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The EU’s Endless Drug Shortage, Its Fragile Supply Chains And The Bizarre Crab Connection

The EU’s endless drug shortage, its fragile supply chains and the bizarre crab connection

The EU’s endless drug shortage, its fragile supply chains and the bizarre crab connection

European countries have been plagued by a persistent medicine shortage for the past few years. Supply chain disruptions and increased demand are driving the shortfall. There are potential solutions. And one could involve breeding a whole lot more crabs The blood of the horseshoe crab is used to test medicines and illustrates the fragility of pharmaceutical supply chains What crabs tell us about pharmaceutical supply chains The supply of medicine worldwide often relies on chemical wizardry, rare materials, and deeply convoluted supply chains. And nothing illustrates the complexity more than the fate of the South Carolina horseshoe crab. Bear with us. The blood of this unfortunate creature is the only non-synthetic source of limulus amebocyte lysate, LAL for short. It’s a substance that detects endotoxin, a deadly chemical that is produced by bacteria. The pharmaceutical industry uses this crab blood to ensure the safety of all kinds of medicines, from vaccines to insulin, along with implanted devices, such as heart stents. So far, so bad for the horseshoe crab So far, so bad for the horseshoe crab. But then Covid happened. Demand for vaccines soared, as did the need for more crab blood. And they couldn’t be bred fast enough. As crab numbers fell dramatically, the US biomedical sector, in particular, is still facing a chronic shortage. And here’s why this matters and why this crustacean is emblematic of a far wider problem for the global pharmaceutical industry. More than half of injectable medicines and implanted devices are tested using this horseshoe crab blood. And a desperate shortage shows us just how fragile supply chains in this sector are. This fragility, along with increasing global demand and lower prices in Europe than in the US, explains the persistent drug scarcity in Europe. The Netherlands is a case in point; the country’s medicine shortage has steadily increased over the past few years and will continue to do so for the foreseeable future. So what’s the solution? Reshoring is a viable medium-term option, but it’s going to require extra investments, possibly at the cost of efficiency. And that’s what we’re going to be delving into in this report. Medicine shortage in the Netherlands Number of times pharmacists had to tell patients a medicine was not available Here’s another fun fact: the average medicine travels around the world twice before ending up on the shelves of local pharmacies. It’s a feature of these complex supply chains. Materials are sourced from every corner of the globe, distribution is often ‘just in time’ to keep costs at a minimum, and production takes place in a few highly specialised factories. It’s worth pointing out there are only four global suppliers of the antibiotic benzathine penicillin G, and there are repeated shortages, for example. Any production or distribution misstep can lead to a global shortage This means that stocks of medicines tend to be low or non-existent because producers, governments and healthcare providers are not willing to pay the costs of additional inventory. Any misstep in the production and distribution process immediately leads to a global shortage of certain medicines. And here’s the bottom line: distribution and production combined explain 65% of drug shortages. Other factors also play a role. Demand for medicine has increased due to an ageing population and a rise in chronic illnesses in developed countries. Improved access to healthcare in developing countries with their increased wealth and rising populations also play a part, as do changes in quality controls and regulation shortages of raw materials. Reasons for medicine shortages Generic supply chains are more vulnerable than proprietary ones Although the supply chains of proprietary drugs, those medicines with a patent, experience the same problems as generic ones, problems in generic supply chains are more pronounced. Blame stiff competition for generics, razor-thin margins and short-term contracts. And the production of proprietary and generic drugs requires different expertise. This makes their production uninteresting for pharmaceutical companies which focus on proprietary medications. So, it is no surprise that we have recently seen spin-offs of Sandoz, Viatris and Zentiva. The companies that do produce generic medicines generally offshore production to countries with comparatively low wages and less stringent regulatory standards and are hence dependent on one or two highly specialised factories. These are often located in India or China, as you can see below. Share of production for European market of important generic drugs The dependence on generic drugs is rising At the same time, the share of generic drugs as a percentage of total prescriptions […]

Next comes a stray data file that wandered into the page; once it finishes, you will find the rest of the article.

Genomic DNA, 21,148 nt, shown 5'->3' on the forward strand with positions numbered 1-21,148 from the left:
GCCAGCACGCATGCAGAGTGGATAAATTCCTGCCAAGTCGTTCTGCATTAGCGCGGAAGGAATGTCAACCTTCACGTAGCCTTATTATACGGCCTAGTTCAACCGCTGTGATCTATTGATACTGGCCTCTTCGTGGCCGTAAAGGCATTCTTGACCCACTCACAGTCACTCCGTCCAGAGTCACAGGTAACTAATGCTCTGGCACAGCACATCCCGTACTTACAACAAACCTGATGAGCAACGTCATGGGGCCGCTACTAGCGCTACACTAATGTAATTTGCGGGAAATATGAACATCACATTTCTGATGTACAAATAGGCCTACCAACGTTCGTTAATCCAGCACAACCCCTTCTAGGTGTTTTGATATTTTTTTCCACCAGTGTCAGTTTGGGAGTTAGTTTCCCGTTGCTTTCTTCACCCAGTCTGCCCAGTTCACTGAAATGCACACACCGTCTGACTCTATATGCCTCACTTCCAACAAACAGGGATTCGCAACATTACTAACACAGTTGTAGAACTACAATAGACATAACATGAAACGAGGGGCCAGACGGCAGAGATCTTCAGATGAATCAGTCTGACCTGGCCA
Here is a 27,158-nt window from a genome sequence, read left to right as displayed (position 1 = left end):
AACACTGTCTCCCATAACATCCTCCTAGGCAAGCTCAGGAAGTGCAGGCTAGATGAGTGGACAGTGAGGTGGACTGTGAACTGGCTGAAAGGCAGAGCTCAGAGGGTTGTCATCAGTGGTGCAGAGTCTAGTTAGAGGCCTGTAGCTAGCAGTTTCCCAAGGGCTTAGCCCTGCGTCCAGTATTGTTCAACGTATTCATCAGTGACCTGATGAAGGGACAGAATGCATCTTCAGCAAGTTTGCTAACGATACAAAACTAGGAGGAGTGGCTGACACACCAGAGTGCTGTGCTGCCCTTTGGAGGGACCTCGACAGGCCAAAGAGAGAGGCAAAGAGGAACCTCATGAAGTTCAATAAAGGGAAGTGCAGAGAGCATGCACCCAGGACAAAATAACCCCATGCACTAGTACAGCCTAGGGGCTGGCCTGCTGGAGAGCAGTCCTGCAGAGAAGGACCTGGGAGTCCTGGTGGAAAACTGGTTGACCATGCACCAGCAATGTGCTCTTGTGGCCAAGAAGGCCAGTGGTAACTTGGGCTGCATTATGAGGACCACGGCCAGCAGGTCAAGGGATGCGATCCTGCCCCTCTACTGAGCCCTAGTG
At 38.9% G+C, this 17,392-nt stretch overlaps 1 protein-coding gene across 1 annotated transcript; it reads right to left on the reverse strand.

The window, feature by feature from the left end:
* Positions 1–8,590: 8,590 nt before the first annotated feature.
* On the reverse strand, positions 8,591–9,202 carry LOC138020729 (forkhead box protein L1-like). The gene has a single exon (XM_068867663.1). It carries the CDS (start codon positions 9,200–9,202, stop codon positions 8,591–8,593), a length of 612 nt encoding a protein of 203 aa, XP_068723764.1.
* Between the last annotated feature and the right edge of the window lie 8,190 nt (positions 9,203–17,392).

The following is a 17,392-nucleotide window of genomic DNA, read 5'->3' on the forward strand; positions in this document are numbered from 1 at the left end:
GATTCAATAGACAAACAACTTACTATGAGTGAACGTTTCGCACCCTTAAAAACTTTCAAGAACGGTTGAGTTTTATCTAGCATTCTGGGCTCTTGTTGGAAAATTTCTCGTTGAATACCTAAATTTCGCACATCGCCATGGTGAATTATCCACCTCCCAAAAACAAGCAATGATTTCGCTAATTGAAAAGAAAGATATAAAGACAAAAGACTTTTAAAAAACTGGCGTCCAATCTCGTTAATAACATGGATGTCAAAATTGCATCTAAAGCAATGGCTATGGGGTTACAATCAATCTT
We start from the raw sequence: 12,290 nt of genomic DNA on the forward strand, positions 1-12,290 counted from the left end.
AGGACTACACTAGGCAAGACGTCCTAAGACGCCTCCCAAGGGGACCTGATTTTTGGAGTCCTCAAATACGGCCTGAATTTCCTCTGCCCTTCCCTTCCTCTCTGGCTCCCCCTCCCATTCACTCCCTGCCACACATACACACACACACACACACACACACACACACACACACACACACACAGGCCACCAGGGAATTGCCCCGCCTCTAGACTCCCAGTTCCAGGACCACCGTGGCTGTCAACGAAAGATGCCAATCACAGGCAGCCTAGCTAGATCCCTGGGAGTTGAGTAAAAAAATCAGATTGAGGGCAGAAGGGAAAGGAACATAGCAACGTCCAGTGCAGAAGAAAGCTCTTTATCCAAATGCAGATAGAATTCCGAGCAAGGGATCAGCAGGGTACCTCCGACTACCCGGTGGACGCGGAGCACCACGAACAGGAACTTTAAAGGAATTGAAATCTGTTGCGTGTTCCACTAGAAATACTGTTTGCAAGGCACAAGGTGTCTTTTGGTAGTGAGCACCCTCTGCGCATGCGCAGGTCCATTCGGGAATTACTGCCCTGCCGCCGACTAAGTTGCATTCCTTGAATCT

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Daisie Hobson

Daisie Hobson is a Director at the Reshoring Institute and an engineer with many years of experience in manufacturing and project management.

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